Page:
Mobile NIR spectroscopy has gathered a lot of interest in recent years. On site and real time measurements of the chemical composition of solid or fluid samples could be applied to identification, authentication or estimation of quality parameters and similar relevant measurement tasks. This measurement technique is particularly useful for, but not limited to samples containing organic compounds.
In order to achieve these aims, NIR absorption spectroscopy as a method for molecular spectroscopy has been established in the early 20th century. The interaction of electromagnetic radiation with matter very often allows for the determination of the chemical composition within certain limits. Absorption of radiation in the sample at specific wavelength or spectral bands is the main mechanism of interaction in NIR spectroscopy. The amount of light absorbed is governed by the famous Lambert-Beer law :
I / I0 = e – N f l
If the parameters of the measurement are known – optical path length (l) and transition parameter (f) – the density (N) of the species correlated to the transition can be calculated directly from knowing incident illumination (I0) and the measurement of the intensity (I) after passing the matter. Knowledge on the specific densities serves the calculation of material properties of the sample.
This method can be used for a broad variety of applications from sorting different materials in recycling processes to the estimation of quality parameters like the ripeness or freshness of fruit. The near-infrared region starts at the boarder to visible light at 780 nm and reaches up to the mid-infrared, which starts at 3000 nm. In this region, the absorption of photons excites overtone and combination band of different materials. These bands show weak absorption strength and broad transitions. Thus, an absorption band has a typical full width at half maximum (FWHM) of about 10 nm.
The weak absorption allows for high penetration depths in the millimeter to centimeter range and thus insight into the object. Due to the broad and overlapping bands, the evaluation is complex, especially on large organic molecules with a wide variety of functional groups (C-C, C-H, C-X single, double and triple bonds). Many applications require complex mathematics called “chemometry” and reference data acquired from previous measurements on model substances. In turn, quantitative analysis can be enabled.
The most common principle is the illumination of the sample with a suitable light source emitting a known “white” spectrum. After interaction with the material of the sample, either in transmission or in diffuse reflection, the light is captured and analyzed by means of spectroscopic equipment. In earlier times, prismbased spectrographs with photographic emulsion to record a whole spectrum at once were used. With the availability of high-quality gratings and very sensitive single pixel photon detectors, scanning spectrometers of the famous Czerny-Turner or Ebert-Fastie type appeared. Modern detectors with a large number of pixels arranged in a line or array configuration allow for the parallel acquisition of spectra with high resolution. Furthermore, Fourier-Transform (FT) spectrometers, formerly prominent in the mid-infrared, entered the NIR range as well. In laboratory use, reliable tools serve many different applications of chemical analysis.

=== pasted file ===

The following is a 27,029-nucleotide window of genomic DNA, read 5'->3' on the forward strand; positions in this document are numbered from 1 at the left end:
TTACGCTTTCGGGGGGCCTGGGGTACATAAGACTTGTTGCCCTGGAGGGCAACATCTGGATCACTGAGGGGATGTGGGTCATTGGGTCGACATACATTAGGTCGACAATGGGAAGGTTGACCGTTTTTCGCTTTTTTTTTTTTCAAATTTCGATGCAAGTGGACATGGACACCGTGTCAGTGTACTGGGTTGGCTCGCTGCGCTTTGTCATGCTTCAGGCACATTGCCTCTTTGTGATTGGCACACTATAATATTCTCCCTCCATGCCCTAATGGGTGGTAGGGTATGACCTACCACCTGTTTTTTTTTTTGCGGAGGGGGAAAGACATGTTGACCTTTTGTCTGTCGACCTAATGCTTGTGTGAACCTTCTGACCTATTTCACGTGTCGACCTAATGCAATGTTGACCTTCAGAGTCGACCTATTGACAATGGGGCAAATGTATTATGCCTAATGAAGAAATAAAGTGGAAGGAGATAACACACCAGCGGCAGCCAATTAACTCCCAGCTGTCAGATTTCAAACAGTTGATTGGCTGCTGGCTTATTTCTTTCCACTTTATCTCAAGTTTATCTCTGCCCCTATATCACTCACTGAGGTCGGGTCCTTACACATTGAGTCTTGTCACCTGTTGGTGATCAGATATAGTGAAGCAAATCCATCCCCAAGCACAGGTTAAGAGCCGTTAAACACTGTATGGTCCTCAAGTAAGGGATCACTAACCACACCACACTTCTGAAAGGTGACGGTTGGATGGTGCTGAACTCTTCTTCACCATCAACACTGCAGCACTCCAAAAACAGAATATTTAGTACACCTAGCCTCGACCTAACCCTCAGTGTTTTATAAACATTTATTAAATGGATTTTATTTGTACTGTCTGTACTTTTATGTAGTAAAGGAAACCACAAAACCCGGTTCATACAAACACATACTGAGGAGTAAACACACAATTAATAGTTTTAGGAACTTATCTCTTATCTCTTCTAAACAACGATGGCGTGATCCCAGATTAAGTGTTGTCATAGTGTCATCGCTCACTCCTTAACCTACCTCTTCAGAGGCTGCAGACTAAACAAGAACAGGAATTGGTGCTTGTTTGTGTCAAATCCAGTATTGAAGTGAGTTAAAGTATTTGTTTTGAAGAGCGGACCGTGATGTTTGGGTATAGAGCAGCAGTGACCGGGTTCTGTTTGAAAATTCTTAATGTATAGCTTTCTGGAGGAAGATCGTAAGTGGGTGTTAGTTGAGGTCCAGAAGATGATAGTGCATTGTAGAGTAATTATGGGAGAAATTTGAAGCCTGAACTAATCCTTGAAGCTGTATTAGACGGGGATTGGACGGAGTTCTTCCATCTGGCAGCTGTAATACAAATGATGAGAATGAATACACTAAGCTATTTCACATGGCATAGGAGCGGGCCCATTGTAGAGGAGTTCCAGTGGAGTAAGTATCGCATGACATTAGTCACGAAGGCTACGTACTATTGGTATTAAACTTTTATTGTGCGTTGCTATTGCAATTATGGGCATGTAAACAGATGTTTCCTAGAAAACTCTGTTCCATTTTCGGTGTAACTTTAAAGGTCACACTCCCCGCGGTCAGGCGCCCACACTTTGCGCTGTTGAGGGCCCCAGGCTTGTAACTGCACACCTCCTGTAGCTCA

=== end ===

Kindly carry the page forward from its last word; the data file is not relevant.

More applications arise in our day-today life, which is mostly based on organic matter. The human body, our food and its origin, medications and cosmetics but also our clothing, furniture and other items are mostly made of carbon-based compounds. The quality in the area of nutrition, health, pharmaceutical and medical items but also the analysis of consumer goods and technical aspects (e.g. plastics, fuel and lubricants) as well as our environment could be improved by a broad use of spectral analysis.
For a long time, samples have been taken and transferred to the lab where large and ultraprecise equipment is used to perform the measurements under precisely controlled conditions. Chemometric models based on reference data are used for the evaluation. For selected applications, this offers an appropriate solution. Others would benefit from real time and on-site capabilities, for example on goods with quickly changing conditions as in food analysis for the determination of freshness.
The transfer from well-established laboratory analysis to mobile use is based on the experience and implementation of analytical models through scientific work since the 1950s. Miniaturized NIR spectrometers have been presented up to now, which allow for the integration into handheld devices or even mobile phones (Figure 1). First approaches were based on detector arrays and fixed grating .
Recently, MEMS scanning grating  and MEMS based FT spectrometer  have started to enter applications. Furthermore, filter-based solutions have been realized using InGaAs or even Si-based detectors , considering that Silicon detectors can be used up to 1050 nm only. Besides spectral range, all systems face similar requirements regarding spectral resolution, as well as wavelength stability and reproducibility. Today also the overall size, production cost and power consumption become more and more important.
Unfortunately, a great breakthrough in broad use has been inhibited up to now by the cost of appropriate NIR detectors in InGaAs technology, especially if array detectors are required.